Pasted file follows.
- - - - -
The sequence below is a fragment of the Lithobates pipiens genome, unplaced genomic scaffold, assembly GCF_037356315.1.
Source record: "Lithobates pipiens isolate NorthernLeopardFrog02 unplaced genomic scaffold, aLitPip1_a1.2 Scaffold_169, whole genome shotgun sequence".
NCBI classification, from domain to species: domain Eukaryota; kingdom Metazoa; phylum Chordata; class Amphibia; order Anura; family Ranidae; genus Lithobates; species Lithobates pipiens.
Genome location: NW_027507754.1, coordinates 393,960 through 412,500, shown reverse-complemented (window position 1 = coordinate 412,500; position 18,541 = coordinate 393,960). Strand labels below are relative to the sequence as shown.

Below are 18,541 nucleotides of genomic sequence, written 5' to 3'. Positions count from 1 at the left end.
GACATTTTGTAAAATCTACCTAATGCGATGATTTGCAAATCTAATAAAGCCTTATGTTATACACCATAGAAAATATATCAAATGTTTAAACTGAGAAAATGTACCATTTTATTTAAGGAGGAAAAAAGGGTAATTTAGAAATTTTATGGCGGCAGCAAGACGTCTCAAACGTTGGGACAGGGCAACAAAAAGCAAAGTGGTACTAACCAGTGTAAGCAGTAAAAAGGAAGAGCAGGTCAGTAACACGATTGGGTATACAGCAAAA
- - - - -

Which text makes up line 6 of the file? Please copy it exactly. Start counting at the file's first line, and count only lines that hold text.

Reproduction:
GACATTTTGTAAAATCTACCTAATGCGATGATTTGCAAATCTAATAAAGCCTTATGTTATACACCATAGAAAATATATCAAATGTTTAAACTGAGAAAATGTACCATTTTATTTAAGGAGGAAAAAAGGGTAATTTAGAAATTTTATGGCGGCAGCAAGACGTCTCAAACGTTGGGACAGGGCAACAAAAAGCAAAGTGGTACTAACCAGTGTAAGCAGTAAAAAGGAAGAGCAGGTCAGTAACACGATTGGGTATACAGCAAAA